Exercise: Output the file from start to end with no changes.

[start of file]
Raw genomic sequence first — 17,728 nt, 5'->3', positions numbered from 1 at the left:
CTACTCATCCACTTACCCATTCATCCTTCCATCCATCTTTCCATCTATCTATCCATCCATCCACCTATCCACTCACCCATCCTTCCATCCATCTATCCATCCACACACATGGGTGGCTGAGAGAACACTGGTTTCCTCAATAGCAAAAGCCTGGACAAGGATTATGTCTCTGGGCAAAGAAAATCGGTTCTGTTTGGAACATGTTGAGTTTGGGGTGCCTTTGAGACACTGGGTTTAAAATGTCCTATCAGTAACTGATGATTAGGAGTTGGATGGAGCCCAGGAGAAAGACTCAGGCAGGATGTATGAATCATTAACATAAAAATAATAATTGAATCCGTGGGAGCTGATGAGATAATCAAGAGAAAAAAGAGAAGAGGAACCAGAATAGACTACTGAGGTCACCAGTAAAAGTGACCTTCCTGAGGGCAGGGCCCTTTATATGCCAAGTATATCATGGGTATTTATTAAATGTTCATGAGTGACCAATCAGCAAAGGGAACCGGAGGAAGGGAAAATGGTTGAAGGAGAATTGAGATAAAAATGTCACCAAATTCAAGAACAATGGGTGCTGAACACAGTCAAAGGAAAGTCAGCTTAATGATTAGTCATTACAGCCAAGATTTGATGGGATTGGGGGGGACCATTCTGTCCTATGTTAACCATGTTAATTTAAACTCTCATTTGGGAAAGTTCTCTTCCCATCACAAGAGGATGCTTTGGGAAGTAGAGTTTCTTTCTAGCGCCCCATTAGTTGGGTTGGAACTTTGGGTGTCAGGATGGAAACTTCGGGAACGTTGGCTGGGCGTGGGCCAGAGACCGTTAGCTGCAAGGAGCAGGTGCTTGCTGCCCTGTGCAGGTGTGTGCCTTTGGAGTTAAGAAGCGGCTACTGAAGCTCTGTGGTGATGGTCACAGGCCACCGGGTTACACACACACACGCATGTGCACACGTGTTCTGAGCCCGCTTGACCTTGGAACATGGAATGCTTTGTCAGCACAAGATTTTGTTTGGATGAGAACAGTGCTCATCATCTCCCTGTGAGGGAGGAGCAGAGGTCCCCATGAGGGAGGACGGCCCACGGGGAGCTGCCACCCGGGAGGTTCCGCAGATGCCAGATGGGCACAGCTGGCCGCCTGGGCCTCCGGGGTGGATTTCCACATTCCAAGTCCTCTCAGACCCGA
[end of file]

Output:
Raw genomic sequence first — 17,728 nt, 5'->3', positions numbered from 1 at the left:
CTACTCATCCACTTACCCATTCATCCTTCCATCCATCTTTCCATCTATCTATCCATCCATCCACCTATCCACTCACCCATCCTTCCATCCATCTATCCATCCACACACATGGGTGGCTGAGAGAACACTGGTTTCCTCAATAGCAAAAGCCTGGACAAGGATTATGTCTCTGGGCAAAGAAAATCGGTTCTGTTTGGAACATGTTGAGTTTGGGGTGCCTTTGAGACACTGGGTTTAAAATGTCCTATCAGTAACTGATGATTAGGAGTTGGATGGAGCCCAGGAGAAAGACTCAGGCAGGATGTATGAATCATTAACATAAAAATAATAATTGAATCCGTGGGAGCTGATGAGATAATCAAGAGAAAAAAGAGAAGAGGAACCAGAATAGACTACTGAGGTCACCAGTAAAAGTGACCTTCCTGAGGGCAGGGCCCTTTATATGCCAAGTATATCATGGGTATTTATTAAATGTTCATGAGTGACCAATCAGCAAAGGGAACCGGAGGAAGGGAAAATGGTTGAAGGAGAATTGAGATAAAAATGTCACCAAATTCAAGAACAATGGGTGCTGAACACAGTCAAAGGAAAGTCAGCTTAATGATTAGTCATTACAGCCAAGATTTGATGGGATTGGGGGGGACCATTCTGTCCTATGTTAACCATGTTAATTTAAACTCTCATTTGGGAAAGTTCTCTTCCCATCACAAGAGGATGCTTTGGGAAGTAGAGTTTCTTTCTAGCGCCCCATTAGTTGGGTTGGAACTTTGGGTGTCAGGATGGAAACTTCGGGAACGTTGGCTGGGCGTGGGCCAGAGACCGTTAGCTGCAAGGAGCAGGTGCTTGCTGCCCTGTGCAGGTGTGTGCCTTTGGAGTTAAGAAGCGGCTACTGAAGCTCTGTGGTGATGGTCACAGGCCACCGGGTTACACACACACACGCATGTGCACACGTGTTCTGAGCCCGCTTGACCTTGGAACATGGAATGCTTTGTCAGCACAAGATTTTGTTTGGATGAGAACAGTGCTCATCATCTCCCTGTGAGGGAGGAGCAGAGGTCCCCATGAGGGAGGACGGCCCACGGGGAGCTGCCACCCGGGAGGTTCCGCAGATGCCAGATGGGCACAGCTGGCCGCCTGGGCCTCCGGGGTGGATTTCCACATTCCAAGTCCTCTCAGACCCGA